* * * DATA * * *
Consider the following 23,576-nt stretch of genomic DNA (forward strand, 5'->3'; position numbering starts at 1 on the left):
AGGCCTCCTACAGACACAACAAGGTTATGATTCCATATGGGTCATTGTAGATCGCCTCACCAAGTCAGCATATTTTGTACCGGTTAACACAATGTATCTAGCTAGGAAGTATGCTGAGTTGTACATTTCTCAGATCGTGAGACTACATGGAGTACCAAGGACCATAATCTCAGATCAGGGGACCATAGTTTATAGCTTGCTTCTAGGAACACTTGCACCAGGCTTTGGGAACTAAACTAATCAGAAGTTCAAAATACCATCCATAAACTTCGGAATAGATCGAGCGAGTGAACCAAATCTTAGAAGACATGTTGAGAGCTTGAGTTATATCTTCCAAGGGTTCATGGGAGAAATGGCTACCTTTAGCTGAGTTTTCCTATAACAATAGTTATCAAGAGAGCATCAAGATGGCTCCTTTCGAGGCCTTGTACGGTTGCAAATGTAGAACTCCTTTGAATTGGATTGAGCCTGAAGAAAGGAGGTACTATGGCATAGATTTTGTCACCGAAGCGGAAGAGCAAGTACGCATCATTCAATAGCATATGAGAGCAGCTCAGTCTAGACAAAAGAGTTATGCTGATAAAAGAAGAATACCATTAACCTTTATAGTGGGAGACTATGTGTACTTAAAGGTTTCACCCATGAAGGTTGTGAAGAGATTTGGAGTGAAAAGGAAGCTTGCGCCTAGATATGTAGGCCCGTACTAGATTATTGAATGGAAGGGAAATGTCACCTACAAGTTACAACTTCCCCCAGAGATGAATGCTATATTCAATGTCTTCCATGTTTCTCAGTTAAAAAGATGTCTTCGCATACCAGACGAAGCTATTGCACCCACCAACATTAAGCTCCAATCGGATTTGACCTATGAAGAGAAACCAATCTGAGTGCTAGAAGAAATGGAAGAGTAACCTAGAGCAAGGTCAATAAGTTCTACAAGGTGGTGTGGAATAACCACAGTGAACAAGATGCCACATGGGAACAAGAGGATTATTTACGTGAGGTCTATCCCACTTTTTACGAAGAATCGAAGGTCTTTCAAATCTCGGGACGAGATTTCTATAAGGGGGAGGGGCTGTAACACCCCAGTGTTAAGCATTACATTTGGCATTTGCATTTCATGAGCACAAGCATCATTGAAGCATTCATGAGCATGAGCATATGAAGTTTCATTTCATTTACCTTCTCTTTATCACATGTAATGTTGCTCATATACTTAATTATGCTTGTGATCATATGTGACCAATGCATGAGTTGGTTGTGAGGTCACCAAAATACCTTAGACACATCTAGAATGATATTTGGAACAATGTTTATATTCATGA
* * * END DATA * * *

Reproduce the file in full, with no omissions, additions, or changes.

Consider the following 23,576-nt stretch of genomic DNA (forward strand, 5'->3'; position numbering starts at 1 on the left):
AGGCCTCCTACAGACACAACAAGGTTATGATTCCATATGGGTCATTGTAGATCGCCTCACCAAGTCAGCATATTTTGTACCGGTTAACACAATGTATCTAGCTAGGAAGTATGCTGAGTTGTACATTTCTCAGATCGTGAGACTACATGGAGTACCAAGGACCATAATCTCAGATCAGGGGACCATAGTTTATAGCTTGCTTCTAGGAACACTTGCACCAGGCTTTGGGAACTAAACTAATCAGAAGTTCAAAATACCATCCATAAACTTCGGAATAGATCGAGCGAGTGAACCAAATCTTAGAAGACATGTTGAGAGCTTGAGTTATATCTTCCAAGGGTTCATGGGAGAAATGGCTACCTTTAGCTGAGTTTTCCTATAACAATAGTTATCAAGAGAGCATCAAGATGGCTCCTTTCGAGGCCTTGTACGGTTGCAAATGTAGAACTCCTTTGAATTGGATTGAGCCTGAAGAAAGGAGGTACTATGGCATAGATTTTGTCACCGAAGCGGAAGAGCAAGTACGCATCATTCAATAGCATATGAGAGCAGCTCAGTCTAGACAAAAGAGTTATGCTGATAAAAGAAGAATACCATTAACCTTTATAGTGGGAGACTATGTGTACTTAAAGGTTTCACCCATGAAGGTTGTGAAGAGATTTGGAGTGAAAAGGAAGCTTGCGCCTAGATATGTAGGCCCGTACTAGATTATTGAATGGAAGGGAAATGTCACCTACAAGTTACAACTTCCCCCAGAGATGAATGCTATATTCAATGTCTTCCATGTTTCTCAGTTAAAAAGATGTCTTCGCATACCAGACGAAGCTATTGCACCCACCAACATTAAGCTCCAATCGGATTTGACCTATGAAGAGAAACCAATCTGAGTGCTAGAAGAAATGGAAGAGTAACCTAGAGCAAGGTCAATAAGTTCTACAAGGTGGTGTGGAATAACCACAGTGAACAAGATGCCACATGGGAACAAGAGGATTATTTACGTGAGGTCTATCCCACTTTTTACGAAGAATCGAAGGTCTTTCAAATCTCGGGACGAGATTTCTATAAGGGGGAGGGGCTGTAACACCCCAGTGTTAAGCATTACATTTGGCATTTGCATTTCATGAGCACAAGCATCATTGAAGCATTCATGAGCATGAGCATATGAAGTTTCATTTCATTTACCTTCTCTTTATCACATGTAATGTTGCTCATATACTTAATTATGCTTGTGATCATATGTGACCAATGCATGAGTTGGTTGTGAGGTCACCAAAATACCTTAGACACATCTAGAATGATATTTGGAACAATGTTTATATTCATGA